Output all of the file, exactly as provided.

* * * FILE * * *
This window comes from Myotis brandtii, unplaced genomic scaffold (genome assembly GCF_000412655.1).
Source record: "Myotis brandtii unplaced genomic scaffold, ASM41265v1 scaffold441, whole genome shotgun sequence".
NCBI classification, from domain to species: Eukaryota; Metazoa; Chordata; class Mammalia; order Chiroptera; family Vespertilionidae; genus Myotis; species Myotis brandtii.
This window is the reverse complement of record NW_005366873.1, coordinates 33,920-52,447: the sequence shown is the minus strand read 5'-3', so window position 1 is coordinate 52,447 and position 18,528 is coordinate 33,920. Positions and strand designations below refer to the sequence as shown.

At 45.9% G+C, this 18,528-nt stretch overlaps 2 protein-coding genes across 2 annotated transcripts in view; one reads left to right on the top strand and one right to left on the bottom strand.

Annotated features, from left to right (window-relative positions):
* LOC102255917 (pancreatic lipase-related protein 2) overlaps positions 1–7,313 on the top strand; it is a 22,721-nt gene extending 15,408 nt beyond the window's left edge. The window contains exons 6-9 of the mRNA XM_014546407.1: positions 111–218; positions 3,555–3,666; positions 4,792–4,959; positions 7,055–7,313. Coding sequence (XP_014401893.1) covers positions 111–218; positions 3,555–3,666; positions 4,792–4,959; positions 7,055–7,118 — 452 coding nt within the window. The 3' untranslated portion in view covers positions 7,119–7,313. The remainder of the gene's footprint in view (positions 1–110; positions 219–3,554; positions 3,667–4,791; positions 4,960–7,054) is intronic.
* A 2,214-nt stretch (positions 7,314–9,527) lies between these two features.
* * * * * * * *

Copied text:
This window comes from Myotis brandtii, unplaced genomic scaffold (genome assembly GCF_000412655.1).
Source record: "Myotis brandtii unplaced genomic scaffold, ASM41265v1 scaffold441, whole genome shotgun sequence".
NCBI classification, from domain to species: Eukaryota; Metazoa; Chordata; class Mammalia; order Chiroptera; family Vespertilionidae; genus Myotis; species Myotis brandtii.
This window is the reverse complement of record NW_005366873.1, coordinates 33,920-52,447: the sequence shown is the minus strand read 5'-3', so window position 1 is coordinate 52,447 and position 18,528 is coordinate 33,920. Positions and strand designations below refer to the sequence as shown.

At 45.9% G+C, this 18,528-nt stretch overlaps 2 protein-coding genes across 2 annotated transcripts in view; one reads left to right on the top strand and one right to left on the bottom strand.

Annotated features, from left to right (window-relative positions):
* LOC102255917 (pancreatic lipase-related protein 2) overlaps positions 1–7,313 on the top strand; it is a 22,721-nt gene extending 15,408 nt beyond the window's left edge. The window contains exons 6-9 of the mRNA XM_014546407.1: positions 111–218; positions 3,555–3,666; positions 4,792–4,959; positions 7,055–7,313. Coding sequence (XP_014401893.1) covers positions 111–218; positions 3,555–3,666; positions 4,792–4,959; positions 7,055–7,118 — 452 coding nt within the window. The 3' untranslated portion in view covers positions 7,119–7,313. The remainder of the gene's footprint in view (positions 1–110; positions 219–3,554; positions 3,667–4,791; positions 4,960–7,054) is intronic.
* A 2,214-nt stretch (positions 7,314–9,527) lies between these two features.